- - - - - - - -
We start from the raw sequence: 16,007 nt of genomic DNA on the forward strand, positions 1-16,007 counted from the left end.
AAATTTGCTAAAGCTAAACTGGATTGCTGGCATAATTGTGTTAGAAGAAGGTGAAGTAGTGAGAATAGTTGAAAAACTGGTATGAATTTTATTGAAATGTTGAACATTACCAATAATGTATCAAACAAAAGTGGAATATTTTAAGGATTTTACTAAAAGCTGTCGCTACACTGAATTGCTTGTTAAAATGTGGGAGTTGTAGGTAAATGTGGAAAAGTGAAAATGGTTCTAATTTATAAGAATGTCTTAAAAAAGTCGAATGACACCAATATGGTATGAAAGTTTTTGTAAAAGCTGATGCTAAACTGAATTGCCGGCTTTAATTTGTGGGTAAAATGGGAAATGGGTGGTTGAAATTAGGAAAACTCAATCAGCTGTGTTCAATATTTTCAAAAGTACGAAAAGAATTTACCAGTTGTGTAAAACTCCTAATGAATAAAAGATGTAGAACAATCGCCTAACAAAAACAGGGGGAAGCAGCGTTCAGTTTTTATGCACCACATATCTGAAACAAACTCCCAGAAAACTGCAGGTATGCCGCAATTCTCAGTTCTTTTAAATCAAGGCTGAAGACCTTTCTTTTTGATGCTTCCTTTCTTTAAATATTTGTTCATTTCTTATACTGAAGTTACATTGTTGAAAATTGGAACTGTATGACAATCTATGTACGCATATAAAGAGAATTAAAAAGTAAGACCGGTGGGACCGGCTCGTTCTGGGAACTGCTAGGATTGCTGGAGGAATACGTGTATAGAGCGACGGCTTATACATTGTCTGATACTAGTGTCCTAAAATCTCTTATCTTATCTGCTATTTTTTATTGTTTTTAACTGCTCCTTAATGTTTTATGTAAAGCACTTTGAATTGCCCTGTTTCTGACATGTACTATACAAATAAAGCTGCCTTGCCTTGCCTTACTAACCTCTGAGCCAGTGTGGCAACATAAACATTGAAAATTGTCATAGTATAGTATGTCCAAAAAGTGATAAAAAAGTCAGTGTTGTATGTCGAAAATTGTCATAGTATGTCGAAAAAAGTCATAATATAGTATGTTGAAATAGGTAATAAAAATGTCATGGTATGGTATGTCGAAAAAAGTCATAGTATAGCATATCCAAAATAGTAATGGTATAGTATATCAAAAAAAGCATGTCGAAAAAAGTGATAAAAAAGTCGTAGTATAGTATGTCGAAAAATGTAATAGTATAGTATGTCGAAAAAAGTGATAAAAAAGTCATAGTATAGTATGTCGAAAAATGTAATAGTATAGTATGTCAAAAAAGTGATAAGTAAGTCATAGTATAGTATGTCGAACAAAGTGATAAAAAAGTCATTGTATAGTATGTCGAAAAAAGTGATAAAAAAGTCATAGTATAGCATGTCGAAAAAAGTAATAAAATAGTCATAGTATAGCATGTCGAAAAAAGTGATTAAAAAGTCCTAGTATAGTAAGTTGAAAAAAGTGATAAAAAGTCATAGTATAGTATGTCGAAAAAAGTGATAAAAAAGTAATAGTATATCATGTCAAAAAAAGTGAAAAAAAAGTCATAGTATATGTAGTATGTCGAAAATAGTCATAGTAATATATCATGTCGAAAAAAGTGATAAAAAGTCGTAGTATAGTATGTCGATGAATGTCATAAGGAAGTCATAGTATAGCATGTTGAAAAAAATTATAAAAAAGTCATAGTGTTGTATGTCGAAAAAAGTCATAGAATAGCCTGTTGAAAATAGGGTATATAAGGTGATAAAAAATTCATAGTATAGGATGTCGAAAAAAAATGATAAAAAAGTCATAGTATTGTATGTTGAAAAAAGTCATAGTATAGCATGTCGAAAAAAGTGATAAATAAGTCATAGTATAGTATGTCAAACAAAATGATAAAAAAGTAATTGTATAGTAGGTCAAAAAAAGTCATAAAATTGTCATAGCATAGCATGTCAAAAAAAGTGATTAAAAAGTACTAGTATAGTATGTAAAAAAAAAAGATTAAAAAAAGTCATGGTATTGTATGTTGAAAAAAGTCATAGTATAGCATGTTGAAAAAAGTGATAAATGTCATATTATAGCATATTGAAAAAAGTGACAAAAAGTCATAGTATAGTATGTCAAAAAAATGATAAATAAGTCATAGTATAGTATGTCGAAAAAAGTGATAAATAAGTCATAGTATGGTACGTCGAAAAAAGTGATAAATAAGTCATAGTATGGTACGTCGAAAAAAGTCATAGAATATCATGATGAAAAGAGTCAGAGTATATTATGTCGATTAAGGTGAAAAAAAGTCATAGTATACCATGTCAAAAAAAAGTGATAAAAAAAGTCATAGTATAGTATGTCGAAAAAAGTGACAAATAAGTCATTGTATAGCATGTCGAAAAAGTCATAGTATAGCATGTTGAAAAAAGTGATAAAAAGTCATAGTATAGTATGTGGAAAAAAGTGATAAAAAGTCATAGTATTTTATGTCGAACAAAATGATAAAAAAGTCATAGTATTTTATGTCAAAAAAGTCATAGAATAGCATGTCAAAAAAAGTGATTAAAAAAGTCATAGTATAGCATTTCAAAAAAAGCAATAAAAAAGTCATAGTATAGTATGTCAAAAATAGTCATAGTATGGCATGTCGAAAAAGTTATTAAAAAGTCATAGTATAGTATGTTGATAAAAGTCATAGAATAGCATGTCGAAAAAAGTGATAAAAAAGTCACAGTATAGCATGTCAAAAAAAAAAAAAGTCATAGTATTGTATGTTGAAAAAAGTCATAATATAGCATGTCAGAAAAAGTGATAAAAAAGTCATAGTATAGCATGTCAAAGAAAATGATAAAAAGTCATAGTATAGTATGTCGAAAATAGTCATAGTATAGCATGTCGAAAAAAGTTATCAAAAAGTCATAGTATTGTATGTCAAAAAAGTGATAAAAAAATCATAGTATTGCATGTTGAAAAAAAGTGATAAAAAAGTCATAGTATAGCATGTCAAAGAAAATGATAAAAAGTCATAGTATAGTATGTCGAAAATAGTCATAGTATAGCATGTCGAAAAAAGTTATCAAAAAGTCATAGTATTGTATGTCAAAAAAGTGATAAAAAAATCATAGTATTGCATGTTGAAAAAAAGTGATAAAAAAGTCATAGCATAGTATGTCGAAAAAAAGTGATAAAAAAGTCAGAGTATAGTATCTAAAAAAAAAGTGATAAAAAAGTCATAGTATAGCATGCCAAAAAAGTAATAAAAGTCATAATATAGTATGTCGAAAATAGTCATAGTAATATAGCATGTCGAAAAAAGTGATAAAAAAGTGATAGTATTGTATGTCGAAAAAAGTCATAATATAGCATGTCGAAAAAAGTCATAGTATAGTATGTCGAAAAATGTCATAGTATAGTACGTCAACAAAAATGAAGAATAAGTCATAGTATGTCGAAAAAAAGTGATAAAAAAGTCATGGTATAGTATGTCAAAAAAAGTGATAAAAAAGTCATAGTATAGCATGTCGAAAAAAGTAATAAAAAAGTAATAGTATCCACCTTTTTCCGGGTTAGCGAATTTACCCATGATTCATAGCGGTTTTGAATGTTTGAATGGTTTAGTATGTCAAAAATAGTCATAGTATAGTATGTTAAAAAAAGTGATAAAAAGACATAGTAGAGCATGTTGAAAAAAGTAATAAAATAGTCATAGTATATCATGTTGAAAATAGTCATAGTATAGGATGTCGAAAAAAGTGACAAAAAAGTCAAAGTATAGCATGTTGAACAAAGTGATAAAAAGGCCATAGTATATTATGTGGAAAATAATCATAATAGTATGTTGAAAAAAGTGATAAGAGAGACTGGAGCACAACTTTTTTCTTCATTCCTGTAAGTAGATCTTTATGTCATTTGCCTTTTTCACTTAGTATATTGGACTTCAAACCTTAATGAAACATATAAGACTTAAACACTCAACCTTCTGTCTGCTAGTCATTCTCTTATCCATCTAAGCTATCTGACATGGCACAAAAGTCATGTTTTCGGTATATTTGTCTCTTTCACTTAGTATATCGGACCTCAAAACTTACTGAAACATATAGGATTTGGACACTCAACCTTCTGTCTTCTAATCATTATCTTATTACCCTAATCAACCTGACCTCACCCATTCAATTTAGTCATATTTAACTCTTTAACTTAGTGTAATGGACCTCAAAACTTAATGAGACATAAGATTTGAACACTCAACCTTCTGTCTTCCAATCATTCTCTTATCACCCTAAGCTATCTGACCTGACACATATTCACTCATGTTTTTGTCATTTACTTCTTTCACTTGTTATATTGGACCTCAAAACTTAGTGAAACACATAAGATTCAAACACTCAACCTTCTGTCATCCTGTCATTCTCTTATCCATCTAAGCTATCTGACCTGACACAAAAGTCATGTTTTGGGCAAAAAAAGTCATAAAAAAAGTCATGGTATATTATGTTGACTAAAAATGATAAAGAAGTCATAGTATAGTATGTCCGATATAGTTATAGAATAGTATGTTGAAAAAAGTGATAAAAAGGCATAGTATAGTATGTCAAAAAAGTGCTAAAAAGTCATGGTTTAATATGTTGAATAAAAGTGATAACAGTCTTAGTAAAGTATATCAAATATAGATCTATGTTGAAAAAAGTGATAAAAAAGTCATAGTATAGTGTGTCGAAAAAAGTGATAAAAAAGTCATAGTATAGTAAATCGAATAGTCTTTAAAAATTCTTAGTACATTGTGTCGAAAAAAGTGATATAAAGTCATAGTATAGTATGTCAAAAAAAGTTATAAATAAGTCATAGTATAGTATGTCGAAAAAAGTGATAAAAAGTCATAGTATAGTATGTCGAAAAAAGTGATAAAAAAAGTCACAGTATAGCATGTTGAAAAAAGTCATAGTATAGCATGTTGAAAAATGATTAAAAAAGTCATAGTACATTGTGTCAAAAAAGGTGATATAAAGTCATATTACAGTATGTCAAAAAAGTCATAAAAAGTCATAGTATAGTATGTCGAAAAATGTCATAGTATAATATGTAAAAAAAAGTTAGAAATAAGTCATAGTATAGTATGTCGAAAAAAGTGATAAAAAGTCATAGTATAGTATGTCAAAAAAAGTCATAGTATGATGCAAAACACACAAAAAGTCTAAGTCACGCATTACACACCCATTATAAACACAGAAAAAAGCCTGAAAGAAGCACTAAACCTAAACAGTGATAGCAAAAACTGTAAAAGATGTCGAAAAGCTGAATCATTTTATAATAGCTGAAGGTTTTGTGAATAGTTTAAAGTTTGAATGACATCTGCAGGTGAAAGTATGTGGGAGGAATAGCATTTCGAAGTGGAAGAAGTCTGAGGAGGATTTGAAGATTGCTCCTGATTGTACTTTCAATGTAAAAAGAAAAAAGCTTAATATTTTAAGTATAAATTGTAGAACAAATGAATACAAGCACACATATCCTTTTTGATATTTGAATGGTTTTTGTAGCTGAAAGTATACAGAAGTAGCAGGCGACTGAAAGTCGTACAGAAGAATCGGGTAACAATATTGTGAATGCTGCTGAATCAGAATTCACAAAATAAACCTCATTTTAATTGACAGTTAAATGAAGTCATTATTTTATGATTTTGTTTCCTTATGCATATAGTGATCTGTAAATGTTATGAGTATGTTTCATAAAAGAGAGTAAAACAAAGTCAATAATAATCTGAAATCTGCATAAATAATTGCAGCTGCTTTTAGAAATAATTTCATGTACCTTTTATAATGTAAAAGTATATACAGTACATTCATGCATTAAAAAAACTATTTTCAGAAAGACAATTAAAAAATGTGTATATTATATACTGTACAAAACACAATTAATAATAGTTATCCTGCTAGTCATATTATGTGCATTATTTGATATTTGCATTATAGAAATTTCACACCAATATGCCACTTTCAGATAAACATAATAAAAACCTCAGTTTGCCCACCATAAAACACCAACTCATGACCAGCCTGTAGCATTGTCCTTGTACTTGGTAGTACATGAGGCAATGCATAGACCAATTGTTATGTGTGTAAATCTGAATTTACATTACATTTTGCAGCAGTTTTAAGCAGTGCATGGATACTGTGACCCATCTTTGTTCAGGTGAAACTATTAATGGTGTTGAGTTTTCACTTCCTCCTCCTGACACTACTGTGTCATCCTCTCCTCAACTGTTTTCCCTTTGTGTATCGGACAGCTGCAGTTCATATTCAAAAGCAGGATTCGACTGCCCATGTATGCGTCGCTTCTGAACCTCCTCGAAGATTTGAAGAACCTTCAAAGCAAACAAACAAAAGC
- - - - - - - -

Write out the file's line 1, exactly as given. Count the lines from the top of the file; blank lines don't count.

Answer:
We start from the raw sequence: 16,007 nt of genomic DNA on the forward strand, positions 1-16,007 counted from the left end.